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Providing insecticide-treated underwear to people in homeless shelters was effective in eliminating body lice infestations, but the effect did not last and resistance to insecticide resistance increased, according to the results of a clinical trial by Samir Benkouiten, M.P.H., of Aix Marseille Université, France, and colleagues.
Body lice are contagious and can be spread through body contact, shared clothing, shared bedding and overcrowded conditions. Researchers sought to determine whether long-lasting, insecticide-treated underwear would protect against the proliferation of body lice in the homeless, according to the study background.
The study randomized 73 homeless people to underwear treated with the insecticide permethrin (n=40) and placebo (n=33). Follow-up visits were scheduled on days 14 and 45.
More homeless people with the insecticide-treated underwear were free of body lice on day 14 (11 of 40) compared with the placebo group (3 of 33). But that difference was not sustained on day 45 and was accompanied by increasing resistance in body lice collected from the homeless.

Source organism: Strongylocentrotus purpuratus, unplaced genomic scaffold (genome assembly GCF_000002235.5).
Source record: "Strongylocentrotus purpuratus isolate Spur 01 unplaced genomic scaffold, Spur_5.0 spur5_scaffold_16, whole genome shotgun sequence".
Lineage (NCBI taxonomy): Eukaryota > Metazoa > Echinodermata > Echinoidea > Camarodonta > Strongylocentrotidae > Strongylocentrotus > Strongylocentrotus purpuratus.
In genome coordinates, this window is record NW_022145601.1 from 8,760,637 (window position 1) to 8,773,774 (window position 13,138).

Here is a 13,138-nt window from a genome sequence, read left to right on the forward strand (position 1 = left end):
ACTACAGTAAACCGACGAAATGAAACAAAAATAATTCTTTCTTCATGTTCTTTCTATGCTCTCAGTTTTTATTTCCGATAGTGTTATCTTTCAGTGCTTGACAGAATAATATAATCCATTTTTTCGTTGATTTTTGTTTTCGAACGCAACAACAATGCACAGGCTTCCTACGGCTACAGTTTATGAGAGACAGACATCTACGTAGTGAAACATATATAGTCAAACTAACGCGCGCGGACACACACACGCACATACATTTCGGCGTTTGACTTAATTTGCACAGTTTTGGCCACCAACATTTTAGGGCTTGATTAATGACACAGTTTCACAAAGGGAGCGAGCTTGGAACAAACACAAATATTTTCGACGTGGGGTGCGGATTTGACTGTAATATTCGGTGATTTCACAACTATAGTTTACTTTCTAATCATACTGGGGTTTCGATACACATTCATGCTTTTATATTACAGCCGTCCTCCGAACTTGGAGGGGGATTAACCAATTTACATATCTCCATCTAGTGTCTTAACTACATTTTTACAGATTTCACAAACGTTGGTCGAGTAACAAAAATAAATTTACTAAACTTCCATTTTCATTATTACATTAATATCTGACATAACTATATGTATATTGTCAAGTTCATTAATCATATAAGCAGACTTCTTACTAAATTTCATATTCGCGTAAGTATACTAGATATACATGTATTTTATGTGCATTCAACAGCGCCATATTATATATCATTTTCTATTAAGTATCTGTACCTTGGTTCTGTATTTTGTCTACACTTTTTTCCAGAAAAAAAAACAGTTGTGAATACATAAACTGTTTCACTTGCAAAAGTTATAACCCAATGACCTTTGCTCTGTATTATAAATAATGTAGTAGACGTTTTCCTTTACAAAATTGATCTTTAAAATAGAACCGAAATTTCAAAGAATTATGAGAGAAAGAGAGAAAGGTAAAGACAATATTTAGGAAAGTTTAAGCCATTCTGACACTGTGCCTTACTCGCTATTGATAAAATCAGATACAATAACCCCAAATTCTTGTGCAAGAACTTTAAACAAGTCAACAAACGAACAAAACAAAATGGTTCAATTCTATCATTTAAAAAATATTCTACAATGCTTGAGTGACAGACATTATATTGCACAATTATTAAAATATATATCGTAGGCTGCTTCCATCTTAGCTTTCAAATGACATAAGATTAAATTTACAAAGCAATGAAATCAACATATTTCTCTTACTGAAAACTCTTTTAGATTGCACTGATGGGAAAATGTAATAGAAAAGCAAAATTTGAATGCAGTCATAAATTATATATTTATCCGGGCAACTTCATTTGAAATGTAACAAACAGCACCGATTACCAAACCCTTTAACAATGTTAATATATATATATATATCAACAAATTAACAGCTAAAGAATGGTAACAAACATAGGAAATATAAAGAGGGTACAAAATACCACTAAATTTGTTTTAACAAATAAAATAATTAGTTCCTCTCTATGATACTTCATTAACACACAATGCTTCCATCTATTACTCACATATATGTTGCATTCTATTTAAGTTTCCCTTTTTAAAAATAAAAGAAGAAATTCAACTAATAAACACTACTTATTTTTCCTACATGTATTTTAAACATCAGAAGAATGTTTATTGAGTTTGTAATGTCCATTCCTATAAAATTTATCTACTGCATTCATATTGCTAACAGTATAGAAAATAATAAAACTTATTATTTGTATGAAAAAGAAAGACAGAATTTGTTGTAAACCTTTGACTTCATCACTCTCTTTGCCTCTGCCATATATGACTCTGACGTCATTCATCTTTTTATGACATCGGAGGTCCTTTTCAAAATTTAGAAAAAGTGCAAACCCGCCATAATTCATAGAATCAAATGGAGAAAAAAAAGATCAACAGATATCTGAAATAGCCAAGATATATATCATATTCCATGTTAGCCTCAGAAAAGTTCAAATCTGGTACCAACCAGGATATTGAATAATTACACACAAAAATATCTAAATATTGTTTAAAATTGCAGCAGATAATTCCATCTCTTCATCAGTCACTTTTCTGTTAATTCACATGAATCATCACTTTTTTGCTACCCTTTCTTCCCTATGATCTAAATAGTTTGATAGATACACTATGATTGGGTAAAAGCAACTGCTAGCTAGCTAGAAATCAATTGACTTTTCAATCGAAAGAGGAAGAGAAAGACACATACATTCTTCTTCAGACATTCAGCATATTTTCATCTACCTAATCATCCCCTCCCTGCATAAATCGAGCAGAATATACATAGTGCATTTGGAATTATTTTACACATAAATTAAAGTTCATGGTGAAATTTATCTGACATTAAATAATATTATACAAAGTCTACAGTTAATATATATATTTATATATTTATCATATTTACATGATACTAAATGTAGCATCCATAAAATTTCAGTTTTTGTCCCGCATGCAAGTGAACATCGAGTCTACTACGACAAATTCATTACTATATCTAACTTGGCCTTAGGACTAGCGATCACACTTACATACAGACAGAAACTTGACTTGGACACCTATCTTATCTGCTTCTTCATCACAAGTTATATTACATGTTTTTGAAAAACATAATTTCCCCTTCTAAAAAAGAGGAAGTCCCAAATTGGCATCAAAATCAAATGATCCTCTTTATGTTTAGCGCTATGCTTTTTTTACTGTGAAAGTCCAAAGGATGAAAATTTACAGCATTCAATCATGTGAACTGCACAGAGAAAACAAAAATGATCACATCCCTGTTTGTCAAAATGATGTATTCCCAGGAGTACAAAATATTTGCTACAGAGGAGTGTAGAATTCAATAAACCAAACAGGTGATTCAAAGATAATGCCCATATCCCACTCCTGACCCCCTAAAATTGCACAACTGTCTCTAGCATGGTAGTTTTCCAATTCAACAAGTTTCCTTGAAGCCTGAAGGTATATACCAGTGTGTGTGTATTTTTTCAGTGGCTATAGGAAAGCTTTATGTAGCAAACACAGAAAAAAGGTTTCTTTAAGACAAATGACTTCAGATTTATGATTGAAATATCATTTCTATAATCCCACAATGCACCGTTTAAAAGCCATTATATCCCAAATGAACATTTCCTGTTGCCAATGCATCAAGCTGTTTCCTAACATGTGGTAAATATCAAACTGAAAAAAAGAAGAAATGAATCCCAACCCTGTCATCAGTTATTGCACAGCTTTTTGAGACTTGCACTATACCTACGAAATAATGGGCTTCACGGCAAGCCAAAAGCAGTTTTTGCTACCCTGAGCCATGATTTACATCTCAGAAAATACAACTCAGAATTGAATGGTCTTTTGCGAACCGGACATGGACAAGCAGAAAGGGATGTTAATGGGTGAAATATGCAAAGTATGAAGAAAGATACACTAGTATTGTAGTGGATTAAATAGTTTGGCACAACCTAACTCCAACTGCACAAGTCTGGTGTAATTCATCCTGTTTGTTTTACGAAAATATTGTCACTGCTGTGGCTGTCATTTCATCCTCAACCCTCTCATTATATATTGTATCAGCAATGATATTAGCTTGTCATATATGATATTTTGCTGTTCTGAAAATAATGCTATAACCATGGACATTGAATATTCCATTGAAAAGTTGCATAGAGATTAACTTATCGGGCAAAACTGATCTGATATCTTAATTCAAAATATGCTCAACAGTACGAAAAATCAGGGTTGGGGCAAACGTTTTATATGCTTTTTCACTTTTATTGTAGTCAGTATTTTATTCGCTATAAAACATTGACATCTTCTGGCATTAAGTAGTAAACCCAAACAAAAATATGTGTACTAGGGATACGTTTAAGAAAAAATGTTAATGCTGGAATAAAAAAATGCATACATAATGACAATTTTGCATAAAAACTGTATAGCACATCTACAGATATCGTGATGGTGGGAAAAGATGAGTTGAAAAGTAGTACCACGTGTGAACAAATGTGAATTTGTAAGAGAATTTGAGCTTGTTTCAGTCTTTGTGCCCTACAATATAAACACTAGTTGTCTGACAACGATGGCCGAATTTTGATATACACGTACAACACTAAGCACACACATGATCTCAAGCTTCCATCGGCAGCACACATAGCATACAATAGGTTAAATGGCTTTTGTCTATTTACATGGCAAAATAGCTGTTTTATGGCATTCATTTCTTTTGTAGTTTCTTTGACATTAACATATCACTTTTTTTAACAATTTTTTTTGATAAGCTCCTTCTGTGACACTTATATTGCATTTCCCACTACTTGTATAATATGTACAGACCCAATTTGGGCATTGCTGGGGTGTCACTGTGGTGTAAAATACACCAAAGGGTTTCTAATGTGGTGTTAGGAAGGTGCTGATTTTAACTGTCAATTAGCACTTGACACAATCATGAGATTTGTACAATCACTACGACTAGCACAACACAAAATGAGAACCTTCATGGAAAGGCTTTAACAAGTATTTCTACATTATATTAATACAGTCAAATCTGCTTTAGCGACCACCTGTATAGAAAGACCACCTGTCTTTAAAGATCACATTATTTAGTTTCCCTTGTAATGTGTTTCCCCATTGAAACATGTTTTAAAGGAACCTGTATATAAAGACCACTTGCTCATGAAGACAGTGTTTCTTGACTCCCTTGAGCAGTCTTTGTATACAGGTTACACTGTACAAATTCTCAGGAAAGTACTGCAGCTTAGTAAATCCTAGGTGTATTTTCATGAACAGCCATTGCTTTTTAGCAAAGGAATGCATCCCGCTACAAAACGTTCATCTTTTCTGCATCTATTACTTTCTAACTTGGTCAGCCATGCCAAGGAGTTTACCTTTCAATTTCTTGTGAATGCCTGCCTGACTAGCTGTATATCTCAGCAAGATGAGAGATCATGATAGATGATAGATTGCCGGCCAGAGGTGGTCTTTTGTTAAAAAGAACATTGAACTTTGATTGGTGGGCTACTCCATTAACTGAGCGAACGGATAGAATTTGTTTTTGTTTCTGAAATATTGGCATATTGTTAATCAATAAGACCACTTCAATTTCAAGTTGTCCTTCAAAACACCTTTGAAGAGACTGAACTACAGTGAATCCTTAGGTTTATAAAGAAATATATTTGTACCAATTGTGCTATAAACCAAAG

"In conclusion, this trial clearly demonstrates that the use of permethrin-impregnated underwear had the consequence of increasing the percentage of permethrin-resistant body lice in sheltered homeless persons. These findings lead us to recommend avoiding the use of permethrin to treat body lice infestations, although implementing new strategies is crucial," the authors conclude.
JAMA Dermatol. Published online December 4, 2013. doi:10.1001/.jamadermatol.2013.6398.
This study was supported by a national grant from the French Health Ministry to an author. Please see the article for additional information, including other authors, author contributions and affiliations, financial disclosures, funding and support, etc.
Article adapted by Medical News Today from original press release. Click 'references' tab above for source.
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7 Mar. 2014. <http://www.medicalnewstoday.com/releases/269625>
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